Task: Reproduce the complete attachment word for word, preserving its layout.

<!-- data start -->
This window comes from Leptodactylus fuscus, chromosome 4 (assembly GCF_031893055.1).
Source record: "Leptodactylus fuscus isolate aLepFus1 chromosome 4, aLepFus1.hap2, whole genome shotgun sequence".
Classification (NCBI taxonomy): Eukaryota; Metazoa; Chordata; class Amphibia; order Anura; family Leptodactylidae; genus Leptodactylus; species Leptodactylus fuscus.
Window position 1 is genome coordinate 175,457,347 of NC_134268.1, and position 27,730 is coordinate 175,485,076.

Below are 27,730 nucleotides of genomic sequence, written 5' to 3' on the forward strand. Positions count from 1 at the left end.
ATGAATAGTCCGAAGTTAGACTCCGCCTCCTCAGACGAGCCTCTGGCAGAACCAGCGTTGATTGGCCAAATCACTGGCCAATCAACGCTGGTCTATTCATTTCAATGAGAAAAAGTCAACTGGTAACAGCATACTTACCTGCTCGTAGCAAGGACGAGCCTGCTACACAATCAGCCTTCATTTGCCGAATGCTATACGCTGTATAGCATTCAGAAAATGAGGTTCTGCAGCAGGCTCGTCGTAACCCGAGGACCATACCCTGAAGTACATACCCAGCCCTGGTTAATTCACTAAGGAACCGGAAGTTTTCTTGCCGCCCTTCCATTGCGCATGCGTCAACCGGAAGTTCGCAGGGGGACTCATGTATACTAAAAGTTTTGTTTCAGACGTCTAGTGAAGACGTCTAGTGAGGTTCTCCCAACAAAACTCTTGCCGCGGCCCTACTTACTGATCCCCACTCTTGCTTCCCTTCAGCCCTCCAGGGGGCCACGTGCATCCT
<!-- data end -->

This window comes from Leptodactylus fuscus, chromosome 4 (assembly GCF_031893055.1).
Source record: "Leptodactylus fuscus isolate aLepFus1 chromosome 4, aLepFus1.hap2, whole genome shotgun sequence".
Classification (NCBI taxonomy): Eukaryota; Metazoa; Chordata; class Amphibia; order Anura; family Leptodactylidae; genus Leptodactylus; species Leptodactylus fuscus.
Window position 1 is genome coordinate 175,457,347 of NC_134268.1, and position 27,730 is coordinate 175,485,076.

Below are 27,730 nucleotides of genomic sequence, written 5' to 3' on the forward strand. Positions count from 1 at the left end.
ATGAATAGTCCGAAGTTAGACTCCGCCTCCTCAGACGAGCCTCTGGCAGAACCAGCGTTGATTGGCCAAATCACTGGCCAATCAACGCTGGTCTATTCATTTCAATGAGAAAAAGTCAACTGGTAACAGCATACTTACCTGCTCGTAGCAAGGACGAGCCTGCTACACAATCAGCCTTCATTTGCCGAATGCTATACGCTGTATAGCATTCAGAAAATGAGGTTCTGCAGCAGGCTCGTCGTAACCCGAGGACCATACCCTGAAGTACATACCCAGCCCTGGTTAATTCACTAAGGAACCGGAAGTTTTCTTGCCGCCCTTCCATTGCGCATGCGTCAACCGGAAGTTCGCAGGGGGACTCATGTATACTAAAAGTTTTGTTTCAGACGTCTAGTGAAGACGTCTAGTGAGGTTCTCCCAACAAAACTCTTGCCGCGGCCCTACTTACTGATCCCCACTCTTGCTTCCCTTCAGCCCTCCAGGGGGCCACGTGCATCCT